With SB 129, Sen. Leising continues with her quest to dictate that all schools throughout the land teach cursive to their students, regardless of whether educators making those decisions regard cursive instruction as the best use of limited teaching time. Last year, HB 1420 passed with a bit of fluff indicating that schools are permitted to offer cursive instruction (which has always been the case). She had successfully injected mandatory cursive into the version of the House bill that passed the Senate, but that was stripped out in conference in favor of the voluntary language.
Before anyone gets going on the cognitive benefits, motor skills, and so forth supposedly offered by cursive, please be careful to distinguish benefits derived from handwriting in general (including printing) versus those (if any) provided by cursive specifically. If schools want to teach it, fine. But the State shouldn’t mandate cursive based on legislators’ nostalgia or based on benefits kids will get from printing anyway.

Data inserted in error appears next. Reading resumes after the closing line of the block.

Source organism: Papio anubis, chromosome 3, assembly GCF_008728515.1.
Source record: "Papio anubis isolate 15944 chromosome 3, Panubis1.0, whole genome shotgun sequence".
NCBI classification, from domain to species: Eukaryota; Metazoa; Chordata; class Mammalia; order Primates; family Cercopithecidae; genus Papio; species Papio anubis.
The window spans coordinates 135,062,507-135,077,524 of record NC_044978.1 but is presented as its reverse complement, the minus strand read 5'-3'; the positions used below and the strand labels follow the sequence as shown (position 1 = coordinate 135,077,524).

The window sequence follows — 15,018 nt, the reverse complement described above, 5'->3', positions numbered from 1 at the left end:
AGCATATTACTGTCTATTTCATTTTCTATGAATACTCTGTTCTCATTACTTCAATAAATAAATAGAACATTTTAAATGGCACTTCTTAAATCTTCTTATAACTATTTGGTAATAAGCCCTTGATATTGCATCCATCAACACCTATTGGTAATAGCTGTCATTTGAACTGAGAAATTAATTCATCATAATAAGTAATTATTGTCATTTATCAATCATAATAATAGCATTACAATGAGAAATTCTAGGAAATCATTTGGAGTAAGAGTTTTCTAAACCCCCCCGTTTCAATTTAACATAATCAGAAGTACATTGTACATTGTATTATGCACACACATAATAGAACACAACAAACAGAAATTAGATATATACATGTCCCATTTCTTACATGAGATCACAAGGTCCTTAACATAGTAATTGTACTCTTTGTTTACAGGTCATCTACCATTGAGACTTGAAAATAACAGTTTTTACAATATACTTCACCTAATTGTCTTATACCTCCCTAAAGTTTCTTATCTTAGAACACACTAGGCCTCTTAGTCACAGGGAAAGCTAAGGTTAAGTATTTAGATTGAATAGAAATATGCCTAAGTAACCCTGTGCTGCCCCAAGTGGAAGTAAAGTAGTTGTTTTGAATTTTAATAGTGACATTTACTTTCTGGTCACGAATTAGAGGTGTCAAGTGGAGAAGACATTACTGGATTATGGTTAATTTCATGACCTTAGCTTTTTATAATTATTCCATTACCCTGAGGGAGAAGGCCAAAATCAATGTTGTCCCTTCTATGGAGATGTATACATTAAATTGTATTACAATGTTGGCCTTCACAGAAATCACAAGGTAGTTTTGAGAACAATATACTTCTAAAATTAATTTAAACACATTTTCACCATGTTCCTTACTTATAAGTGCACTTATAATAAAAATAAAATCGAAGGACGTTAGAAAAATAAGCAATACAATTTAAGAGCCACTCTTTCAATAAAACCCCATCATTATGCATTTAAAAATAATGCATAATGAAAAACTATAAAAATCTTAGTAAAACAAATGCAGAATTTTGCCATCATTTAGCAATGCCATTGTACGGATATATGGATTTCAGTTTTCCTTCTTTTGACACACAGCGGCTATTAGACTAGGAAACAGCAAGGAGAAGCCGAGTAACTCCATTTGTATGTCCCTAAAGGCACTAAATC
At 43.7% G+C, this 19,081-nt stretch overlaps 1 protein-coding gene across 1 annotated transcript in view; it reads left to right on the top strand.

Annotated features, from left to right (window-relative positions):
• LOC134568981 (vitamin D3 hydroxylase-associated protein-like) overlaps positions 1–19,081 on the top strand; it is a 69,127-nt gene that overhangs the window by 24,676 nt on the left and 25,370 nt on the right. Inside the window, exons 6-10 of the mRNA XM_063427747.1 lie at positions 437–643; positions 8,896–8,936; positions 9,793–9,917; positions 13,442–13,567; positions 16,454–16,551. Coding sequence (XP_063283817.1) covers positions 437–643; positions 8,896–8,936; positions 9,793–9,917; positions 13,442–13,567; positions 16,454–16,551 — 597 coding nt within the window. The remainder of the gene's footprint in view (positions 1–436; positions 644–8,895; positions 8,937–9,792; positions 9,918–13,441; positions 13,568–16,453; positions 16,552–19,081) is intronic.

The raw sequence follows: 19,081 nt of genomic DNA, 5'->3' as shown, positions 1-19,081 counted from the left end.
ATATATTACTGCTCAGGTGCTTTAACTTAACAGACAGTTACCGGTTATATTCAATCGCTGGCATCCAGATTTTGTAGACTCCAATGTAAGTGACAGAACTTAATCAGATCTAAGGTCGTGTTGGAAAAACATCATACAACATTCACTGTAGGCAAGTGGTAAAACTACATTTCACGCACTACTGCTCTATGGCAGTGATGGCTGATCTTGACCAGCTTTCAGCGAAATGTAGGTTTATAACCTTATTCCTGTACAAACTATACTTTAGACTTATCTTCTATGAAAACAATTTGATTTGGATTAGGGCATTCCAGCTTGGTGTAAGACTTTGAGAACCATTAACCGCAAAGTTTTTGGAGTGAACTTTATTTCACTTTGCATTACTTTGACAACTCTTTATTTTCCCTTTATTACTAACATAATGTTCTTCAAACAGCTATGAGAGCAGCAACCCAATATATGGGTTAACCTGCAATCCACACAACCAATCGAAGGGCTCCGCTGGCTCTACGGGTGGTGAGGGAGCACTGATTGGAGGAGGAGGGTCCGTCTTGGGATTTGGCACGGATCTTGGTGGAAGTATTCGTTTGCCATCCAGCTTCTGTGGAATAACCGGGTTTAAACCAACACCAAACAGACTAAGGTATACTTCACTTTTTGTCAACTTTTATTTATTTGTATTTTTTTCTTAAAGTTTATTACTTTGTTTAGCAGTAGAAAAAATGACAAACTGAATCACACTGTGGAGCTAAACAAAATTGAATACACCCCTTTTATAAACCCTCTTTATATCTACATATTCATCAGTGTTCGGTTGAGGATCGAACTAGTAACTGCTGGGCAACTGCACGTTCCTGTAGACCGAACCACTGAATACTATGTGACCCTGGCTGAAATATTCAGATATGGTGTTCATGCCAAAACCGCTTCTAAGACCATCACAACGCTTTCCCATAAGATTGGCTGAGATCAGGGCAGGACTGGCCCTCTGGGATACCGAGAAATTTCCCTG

Sen. Leising has been tilting at this particular windmill for years since the State Board of Education made cursive discretionary for schools to teach. Advocates of cursive come up with post hoc rationalizations for why they care so much. It’s for the children, of course. But the justifications are specious:
“They need to be able to sign their name.”
Fine, spend a few hours one day teaching them to sign their name.
“It affects brain development.”
You get the same development from printing.
“They need to be able to read the original Declaration of Independence.”
When they get to this point, proponents of mandatory cursive are grasping at straws.
The fact is that cursive is the slide rule of writing. Nostalgia is the motivation for hanging on to it. The world is changing, and that’s upsetting. The offered rationales are pretexts to justify the underlying nostalgia. If we just discovered cursive today, we would be in no rush to force it on our kids.